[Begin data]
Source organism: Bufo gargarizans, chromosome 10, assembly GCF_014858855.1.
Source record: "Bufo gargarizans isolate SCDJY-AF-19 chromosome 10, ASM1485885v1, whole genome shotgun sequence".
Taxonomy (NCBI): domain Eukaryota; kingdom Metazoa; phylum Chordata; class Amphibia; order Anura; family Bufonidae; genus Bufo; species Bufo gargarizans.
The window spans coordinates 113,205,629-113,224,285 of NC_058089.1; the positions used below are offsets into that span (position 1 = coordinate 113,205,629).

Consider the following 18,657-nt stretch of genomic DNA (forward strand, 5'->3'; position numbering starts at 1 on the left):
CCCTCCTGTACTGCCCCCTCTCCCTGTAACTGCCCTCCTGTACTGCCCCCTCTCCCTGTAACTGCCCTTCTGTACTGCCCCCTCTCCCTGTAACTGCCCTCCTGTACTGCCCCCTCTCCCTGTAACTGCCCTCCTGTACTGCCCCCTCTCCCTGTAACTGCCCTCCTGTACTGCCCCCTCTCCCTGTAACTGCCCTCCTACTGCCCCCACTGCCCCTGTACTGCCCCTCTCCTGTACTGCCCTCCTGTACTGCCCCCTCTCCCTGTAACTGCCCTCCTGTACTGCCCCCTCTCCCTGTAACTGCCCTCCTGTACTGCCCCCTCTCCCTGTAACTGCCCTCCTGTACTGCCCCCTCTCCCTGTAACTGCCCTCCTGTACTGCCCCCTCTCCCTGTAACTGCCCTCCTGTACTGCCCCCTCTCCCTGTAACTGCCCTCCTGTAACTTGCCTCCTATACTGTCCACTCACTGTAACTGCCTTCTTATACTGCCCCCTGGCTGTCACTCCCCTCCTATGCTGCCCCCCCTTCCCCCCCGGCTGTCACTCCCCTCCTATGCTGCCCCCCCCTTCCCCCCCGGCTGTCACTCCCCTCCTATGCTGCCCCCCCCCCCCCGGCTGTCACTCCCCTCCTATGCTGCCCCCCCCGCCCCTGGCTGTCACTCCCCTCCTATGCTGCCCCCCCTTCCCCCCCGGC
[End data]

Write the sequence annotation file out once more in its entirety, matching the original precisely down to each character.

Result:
Source organism: Bufo gargarizans, chromosome 10, assembly GCF_014858855.1.
Source record: "Bufo gargarizans isolate SCDJY-AF-19 chromosome 10, ASM1485885v1, whole genome shotgun sequence".
Taxonomy (NCBI): domain Eukaryota; kingdom Metazoa; phylum Chordata; class Amphibia; order Anura; family Bufonidae; genus Bufo; species Bufo gargarizans.
The window spans coordinates 113,205,629-113,224,285 of NC_058089.1; the positions used below are offsets into that span (position 1 = coordinate 113,205,629).

Consider the following 18,657-nt stretch of genomic DNA (forward strand, 5'->3'; position numbering starts at 1 on the left):
CCCTCCTGTACTGCCCCCTCTCCCTGTAACTGCCCTCCTGTACTGCCCCCTCTCCCTGTAACTGCCCTTCTGTACTGCCCCCTCTCCCTGTAACTGCCCTCCTGTACTGCCCCCTCTCCCTGTAACTGCCCTCCTGTACTGCCCCCTCTCCCTGTAACTGCCCTCCTGTACTGCCCCCTCTCCCTGTAACTGCCCTCCTACTGCCCCCACTGCCCCTGTACTGCCCCTCTCCTGTACTGCCCTCCTGTACTGCCCCCTCTCCCTGTAACTGCCCTCCTGTACTGCCCCCTCTCCCTGTAACTGCCCTCCTGTACTGCCCCCTCTCCCTGTAACTGCCCTCCTGTACTGCCCCCTCTCCCTGTAACTGCCCTCCTGTACTGCCCCCTCTCCCTGTAACTGCCCTCCTGTACTGCCCCCTCTCCCTGTAACTGCCCTCCTGTAACTTGCCTCCTATACTGTCCACTCACTGTAACTGCCTTCTTATACTGCCCCCTGGCTGTCACTCCCCTCCTATGCTGCCCCCCCTTCCCCCCCGGCTGTCACTCCCCTCCTATGCTGCCCCCCCCTTCCCCCCCGGCTGTCACTCCCCTCCTATGCTGCCCCCCCCCCCCCGGCTGTCACTCCCCTCCTATGCTGCCCCCCCCGCCCCTGGCTGTCACTCCCCTCCTATGCTGCCCCCCCTTCCCCCCCGGC